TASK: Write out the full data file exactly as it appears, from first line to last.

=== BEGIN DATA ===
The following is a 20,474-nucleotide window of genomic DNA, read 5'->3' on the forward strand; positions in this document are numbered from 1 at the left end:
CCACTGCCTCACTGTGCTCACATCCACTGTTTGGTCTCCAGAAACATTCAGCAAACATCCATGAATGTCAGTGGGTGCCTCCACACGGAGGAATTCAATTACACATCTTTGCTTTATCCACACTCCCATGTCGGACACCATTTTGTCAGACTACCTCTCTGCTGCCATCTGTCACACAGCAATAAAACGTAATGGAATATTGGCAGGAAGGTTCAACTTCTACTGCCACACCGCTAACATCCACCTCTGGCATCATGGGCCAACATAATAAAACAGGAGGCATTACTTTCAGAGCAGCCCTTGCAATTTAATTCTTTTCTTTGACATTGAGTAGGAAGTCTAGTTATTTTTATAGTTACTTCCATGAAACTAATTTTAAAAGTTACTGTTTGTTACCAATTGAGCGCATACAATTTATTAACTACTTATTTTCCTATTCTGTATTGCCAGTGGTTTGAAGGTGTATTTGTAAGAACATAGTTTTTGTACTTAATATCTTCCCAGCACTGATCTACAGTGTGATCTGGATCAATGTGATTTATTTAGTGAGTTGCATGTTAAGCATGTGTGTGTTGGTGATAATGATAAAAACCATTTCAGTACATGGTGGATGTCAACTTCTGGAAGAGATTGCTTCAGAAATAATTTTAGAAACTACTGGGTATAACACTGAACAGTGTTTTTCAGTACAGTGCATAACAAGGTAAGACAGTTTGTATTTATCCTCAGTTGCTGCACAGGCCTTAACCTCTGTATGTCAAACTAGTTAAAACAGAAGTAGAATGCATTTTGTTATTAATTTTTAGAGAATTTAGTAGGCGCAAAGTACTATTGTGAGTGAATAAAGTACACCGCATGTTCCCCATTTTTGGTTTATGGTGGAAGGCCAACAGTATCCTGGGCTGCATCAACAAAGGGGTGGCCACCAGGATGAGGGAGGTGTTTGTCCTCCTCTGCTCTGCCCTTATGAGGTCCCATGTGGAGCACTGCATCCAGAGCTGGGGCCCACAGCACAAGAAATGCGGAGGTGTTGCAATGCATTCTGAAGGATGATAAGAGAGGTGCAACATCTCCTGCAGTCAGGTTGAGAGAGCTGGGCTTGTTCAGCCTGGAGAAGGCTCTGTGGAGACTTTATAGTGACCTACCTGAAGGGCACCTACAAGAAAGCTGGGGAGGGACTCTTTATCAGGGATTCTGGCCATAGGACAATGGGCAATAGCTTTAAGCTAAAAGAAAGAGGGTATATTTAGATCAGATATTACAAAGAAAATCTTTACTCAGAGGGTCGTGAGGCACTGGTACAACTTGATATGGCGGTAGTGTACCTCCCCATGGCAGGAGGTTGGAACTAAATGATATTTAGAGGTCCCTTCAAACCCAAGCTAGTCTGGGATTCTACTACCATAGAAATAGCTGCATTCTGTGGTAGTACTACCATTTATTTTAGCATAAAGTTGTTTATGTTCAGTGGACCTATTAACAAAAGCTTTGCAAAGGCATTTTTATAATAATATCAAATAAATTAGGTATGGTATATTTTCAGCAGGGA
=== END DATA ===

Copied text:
The following is a 20,474-nucleotide window of genomic DNA, read 5'->3' on the forward strand; positions in this document are numbered from 1 at the left end:
CCACTGCCTCACTGTGCTCACATCCACTGTTTGGTCTCCAGAAACATTCAGCAAACATCCATGAATGTCAGTGGGTGCCTCCACACGGAGGAATTCAATTACACATCTTTGCTTTATCCACACTCCCATGTCGGACACCATTTTGTCAGACTACCTCTCTGCTGCCATCTGTCACACAGCAATAAAACGTAATGGAATATTGGCAGGAAGGTTCAACTTCTACTGCCACACCGCTAACATCCACCTCTGGCATCATGGGCCAACATAATAAAACAGGAGGCATTACTTTCAGAGCAGCCCTTGCAATTTAATTCTTTTCTTTGACATTGAGTAGGAAGTCTAGTTATTTTTATAGTTACTTCCATGAAACTAATTTTAAAAGTTACTGTTTGTTACCAATTGAGCGCATACAATTTATTAACTACTTATTTTCCTATTCTGTATTGCCAGTGGTTTGAAGGTGTATTTGTAAGAACATAGTTTTTGTACTTAATATCTTCCCAGCACTGATCTACAGTGTGATCTGGATCAATGTGATTTATTTAGTGAGTTGCATGTTAAGCATGTGTGTGTTGGTGATAATGATAAAAACCATTTCAGTACATGGTGGATGTCAACTTCTGGAAGAGATTGCTTCAGAAATAATTTTAGAAACTACTGGGTATAACACTGAACAGTGTTTTTCAGTACAGTGCATAACAAGGTAAGACAGTTTGTATTTATCCTCAGTTGCTGCACAGGCCTTAACCTCTGTATGTCAAACTAGTTAAAACAGAAGTAGAATGCATTTTGTTATTAATTTTTAGAGAATTTAGTAGGCGCAAAGTACTATTGTGAGTGAATAAAGTACACCGCATGTTCCCCATTTTTGGTTTATGGTGGAAGGCCAACAGTATCCTGGGCTGCATCAACAAAGGGGTGGCCACCAGGATGAGGGAGGTGTTTGTCCTCCTCTGCTCTGCCCTTATGAGGTCCCATGTGGAGCACTGCATCCAGAGCTGGGGCCCACAGCACAAGAAATGCGGAGGTGTTGCAATGCATTCTGAAGGATGATAAGAGAGGTGCAACATCTCCTGCAGTCAGGTTGAGAGAGCTGGGCTTGTTCAGCCTGGAGAAGGCTCTGTGGAGACTTTATAGTGACCTACCTGAAGGGCACCTACAAGAAAGCTGGGGAGGGACTCTTTATCAGGGATTCTGGCCATAGGACAATGGGCAATAGCTTTAAGCTAAAAGAAAGAGGGTATATTTAGATCAGATATTACAAAGAAAATCTTTACTCAGAGGGTCGTGAGGCACTGGTACAACTTGATATGGCGGTAGTGTACCTCCCCATGGCAGGAGGTTGGAACTAAATGATATTTAGAGGTCCCTTCAAACCCAAGCTAGTCTGGGATTCTACTACCATAGAAATAGCTGCATTCTGTGGTAGTACTACCATTTATTTTAGCATAAAGTTGTTTATGTTCAGTGGACCTATTAACAAAAGCTTTGCAAAGGCATTTTTATAATAATATCAAATAAATTAGGTATGGTATATTTTCAGCAGGGA